Show Review & Photos: YO LA TENGO in Atlanta, GA (01/28/11)
Most bands only tour when they have a new album or project to promote, but Yo La Tengo‘s current “Spin the Wheel” tour is simply about having fun making music. In Atlanta’s Variety Playhouse last Friday, the trio let the crowd know that right off the bat.
The show opened with canned game show tunes played over the speakers as they rolled a giant Wheel of Fortune style spinner onto the stage. A lucky audience member was chosen to spin the wheel and determine what the first half of the evening’s set list is going to look like. Set list possibilities included songs starting with S, sections of their The Sounds of Sounds of Science soundtrack, a Q&A session, covers of obscure garage rock from the 60s & 70s, and more.
When the young lady picked from the mob spun the wheel, I was amazed at how anxious I was. I was dying to hear The Sounds of Science live and dreading the possibility of hearing 45 minutes of old garage rock covers. It landed on “Spin Again,” the audience went nuts, and I was a nervous wreck. The second spin slowed to a stop on “Spinner’s Choice” and immediately everyone began shouting their choices; myself included. Our fate was in her hands and her decision couldn’t have made me happier: The Sounds of Science, Pt. 2.
Written in 2002, The Sounds of Science is a score for a collection of nature films about sea life from the 1930s-70s by famed French filmmaker Jean Painlevé. While the live experience would have been perfect if the films had been projected along with the music, I was content to close my eyes and conjure up my own images of sea urchins twitching as the waves of sound washed over me. I’d look up to the stage occasionally and see Ira twiddling with electronic knobs, James methodically plucking his bass guitar, and Georgia softly tapping away at every part and piece of her drum kit. It was pure bliss.
After the first set, they took a break and returned to play another 45 minute set that presented a nice summary of the Yo La Tengo discography (one that dates back to 1986 and includes 14 full-length albums and twice as many EPs and film scores). They started with their wonderful classic from 1997 “Autumn Sweater” and gently moved into the hushed “Let’s Save Tony Orlando’s House.” It wasn’t long before Ira’s electric guitar stole the show at the end of “Flying Lesson (Hot Chicken #1).” That man loves to make his instrument create incredible sounds – whether it be feedback from swinging his Fender wildly in circles over his head or pounding on its strings with mallets on the ground.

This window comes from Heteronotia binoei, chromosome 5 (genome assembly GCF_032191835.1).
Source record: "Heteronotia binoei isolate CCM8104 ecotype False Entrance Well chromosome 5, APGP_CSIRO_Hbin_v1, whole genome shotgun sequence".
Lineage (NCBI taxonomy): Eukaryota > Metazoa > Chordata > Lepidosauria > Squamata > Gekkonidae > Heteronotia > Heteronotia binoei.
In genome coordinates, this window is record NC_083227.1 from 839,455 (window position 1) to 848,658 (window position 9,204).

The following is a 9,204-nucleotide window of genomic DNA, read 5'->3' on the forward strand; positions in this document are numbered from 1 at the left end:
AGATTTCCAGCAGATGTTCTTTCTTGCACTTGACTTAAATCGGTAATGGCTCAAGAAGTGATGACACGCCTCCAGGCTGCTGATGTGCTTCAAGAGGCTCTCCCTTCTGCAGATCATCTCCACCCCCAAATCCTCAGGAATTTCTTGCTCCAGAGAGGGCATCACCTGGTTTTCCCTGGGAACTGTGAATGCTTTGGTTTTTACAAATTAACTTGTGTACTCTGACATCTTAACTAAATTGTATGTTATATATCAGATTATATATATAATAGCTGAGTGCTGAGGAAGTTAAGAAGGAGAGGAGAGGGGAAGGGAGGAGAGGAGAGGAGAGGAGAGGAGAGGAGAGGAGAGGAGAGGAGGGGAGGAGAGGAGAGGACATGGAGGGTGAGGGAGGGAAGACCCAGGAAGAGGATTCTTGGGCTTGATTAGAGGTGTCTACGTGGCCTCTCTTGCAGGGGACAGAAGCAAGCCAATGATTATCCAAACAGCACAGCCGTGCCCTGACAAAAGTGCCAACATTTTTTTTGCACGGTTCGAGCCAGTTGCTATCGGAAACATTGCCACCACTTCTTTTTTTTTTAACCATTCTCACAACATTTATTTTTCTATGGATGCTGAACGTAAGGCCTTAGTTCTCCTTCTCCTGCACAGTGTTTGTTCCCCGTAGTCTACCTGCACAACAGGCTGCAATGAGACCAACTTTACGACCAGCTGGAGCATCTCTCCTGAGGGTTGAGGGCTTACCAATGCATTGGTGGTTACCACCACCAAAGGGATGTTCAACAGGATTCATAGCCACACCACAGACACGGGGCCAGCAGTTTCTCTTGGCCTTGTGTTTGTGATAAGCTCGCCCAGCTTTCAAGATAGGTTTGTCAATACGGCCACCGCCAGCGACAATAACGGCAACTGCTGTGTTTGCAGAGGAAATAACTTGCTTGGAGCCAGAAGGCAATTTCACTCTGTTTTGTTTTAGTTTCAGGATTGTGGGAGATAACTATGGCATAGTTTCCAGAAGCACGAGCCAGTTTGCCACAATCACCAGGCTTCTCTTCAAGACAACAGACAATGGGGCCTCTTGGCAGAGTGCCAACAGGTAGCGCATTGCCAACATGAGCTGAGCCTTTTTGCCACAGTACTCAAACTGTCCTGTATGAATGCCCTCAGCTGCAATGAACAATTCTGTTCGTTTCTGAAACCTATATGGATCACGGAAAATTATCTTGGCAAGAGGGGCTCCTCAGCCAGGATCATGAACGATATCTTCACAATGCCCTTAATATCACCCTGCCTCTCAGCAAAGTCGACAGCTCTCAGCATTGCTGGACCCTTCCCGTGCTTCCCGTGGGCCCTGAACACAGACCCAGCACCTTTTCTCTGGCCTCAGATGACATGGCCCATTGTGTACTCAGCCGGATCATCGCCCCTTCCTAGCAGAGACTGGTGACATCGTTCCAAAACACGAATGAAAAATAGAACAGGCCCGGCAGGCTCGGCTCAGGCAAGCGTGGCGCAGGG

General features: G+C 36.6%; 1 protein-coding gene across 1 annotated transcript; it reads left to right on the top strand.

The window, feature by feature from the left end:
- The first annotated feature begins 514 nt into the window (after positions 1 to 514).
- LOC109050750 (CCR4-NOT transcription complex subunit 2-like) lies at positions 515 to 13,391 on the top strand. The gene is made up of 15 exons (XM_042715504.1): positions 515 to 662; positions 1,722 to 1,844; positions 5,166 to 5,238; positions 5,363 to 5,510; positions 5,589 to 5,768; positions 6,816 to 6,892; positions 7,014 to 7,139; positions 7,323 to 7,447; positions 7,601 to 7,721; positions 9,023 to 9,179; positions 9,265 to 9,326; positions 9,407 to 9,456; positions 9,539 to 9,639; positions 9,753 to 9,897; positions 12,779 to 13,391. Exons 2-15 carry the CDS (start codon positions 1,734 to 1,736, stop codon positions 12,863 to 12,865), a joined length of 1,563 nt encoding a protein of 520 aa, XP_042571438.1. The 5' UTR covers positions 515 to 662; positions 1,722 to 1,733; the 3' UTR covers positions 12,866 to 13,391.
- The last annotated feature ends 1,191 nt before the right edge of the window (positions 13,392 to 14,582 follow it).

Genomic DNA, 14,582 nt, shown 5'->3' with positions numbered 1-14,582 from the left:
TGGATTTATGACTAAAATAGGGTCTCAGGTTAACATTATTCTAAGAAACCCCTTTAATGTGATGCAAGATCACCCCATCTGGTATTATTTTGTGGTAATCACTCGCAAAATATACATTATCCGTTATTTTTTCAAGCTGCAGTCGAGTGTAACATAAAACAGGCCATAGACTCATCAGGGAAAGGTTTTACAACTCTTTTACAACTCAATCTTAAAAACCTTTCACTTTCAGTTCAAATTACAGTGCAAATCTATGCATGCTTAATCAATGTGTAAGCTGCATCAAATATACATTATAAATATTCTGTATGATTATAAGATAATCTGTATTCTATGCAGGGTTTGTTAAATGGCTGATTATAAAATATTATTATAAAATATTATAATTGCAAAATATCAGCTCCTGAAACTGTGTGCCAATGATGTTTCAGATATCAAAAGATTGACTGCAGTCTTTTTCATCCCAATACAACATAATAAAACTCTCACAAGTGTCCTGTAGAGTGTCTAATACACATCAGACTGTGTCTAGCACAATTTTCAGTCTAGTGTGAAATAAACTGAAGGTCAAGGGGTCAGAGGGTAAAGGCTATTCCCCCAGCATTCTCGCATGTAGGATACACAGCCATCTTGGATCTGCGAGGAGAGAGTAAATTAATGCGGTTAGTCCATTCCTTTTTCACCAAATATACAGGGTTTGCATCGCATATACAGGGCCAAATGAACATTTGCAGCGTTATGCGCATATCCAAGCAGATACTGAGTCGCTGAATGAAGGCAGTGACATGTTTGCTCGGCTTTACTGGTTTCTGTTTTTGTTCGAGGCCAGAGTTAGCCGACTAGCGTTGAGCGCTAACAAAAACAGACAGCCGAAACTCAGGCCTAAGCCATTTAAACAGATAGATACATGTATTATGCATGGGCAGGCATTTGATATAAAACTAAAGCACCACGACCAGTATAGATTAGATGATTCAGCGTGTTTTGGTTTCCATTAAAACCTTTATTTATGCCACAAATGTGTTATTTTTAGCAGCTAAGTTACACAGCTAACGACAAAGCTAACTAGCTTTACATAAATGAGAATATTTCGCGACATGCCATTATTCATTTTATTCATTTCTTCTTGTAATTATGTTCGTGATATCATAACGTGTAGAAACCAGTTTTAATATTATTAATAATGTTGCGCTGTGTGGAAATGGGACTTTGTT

Ira’s mad love for the chaos he can create with his guitar is my one complaint about Yo La Tengo’s live act. While he certainly is having fun on stage, the continuous assault of noise is exhausting for the spectator. This reached a pinnacle when they played a 15 minute long version of “Pass the Hatchet, I Think I’m Goodkind” from their cleverly-titled 2006 album I’m Not Afraid of You and I Will Beat Your Ass. I did feel like I was being beaten to death – not just by continuous barrage of sound from his guitar but by the never-ending bass line as well. It was on that note that they ended the second set. Thank God for encores.
For the final set they asked for audience requests (again, a ballsy move when you have a music library as epic as theirs) and decided on “We’re an American Band.” They played both their song of that title and followed it with a cover of Grand Funk Railroad’s 1973 hit song of the same name. The show couldn’t have ended any better when the mood changed once again with Georgia almost whispering the lines to “Big Day Coming” with Ira and James softly accompanying her on guitar and keyboard.
For those unfamiliar with Yo La Tengo, this tour is the perfect chance to get acquainted with the group (don’t worry 25 years into their career still isn’t too late to jump on board). They spanned their discography with songs from their 2009 album Popular Songs and all the way back to 1993’s Painful. The crowd was rendered silent with hushed love songs and deafened with screaming feedback on out-of-control 10-minute guitar solos. I took part in something as goofy as spinning a wheel of chance and then experienced high art in the score to vintage nature documentary films.
The Spanish phrase “Yo La Tengo” translates to “I have it” and for this band “it” is most definitely a love for making music and having fun all the while.
Set List (Variety Playhouse, Atlanta, GA – 01/28/11)
Spin the Wheel: The Sounds of Science, Pt. 2
- The Sea Horse
- The Love Life of the Octopus
- Shrimp Stories
- Acera or the Witches’ Dance
- Autumn Sweater
- Let’s Save Tony Orlando’s House
- Flying Lesson (Hot Chicken #1)
- How to Make a Baby Elephant Float
- False Alarm
- I’m On My Way
- Nothing to Hide
- Today is the Day
- Pass the Hatchet, I Think I’m Goodkind
- We’re An American Band
- We’re An American Band (Grand Funk Railroad cover)
- Big Day Coming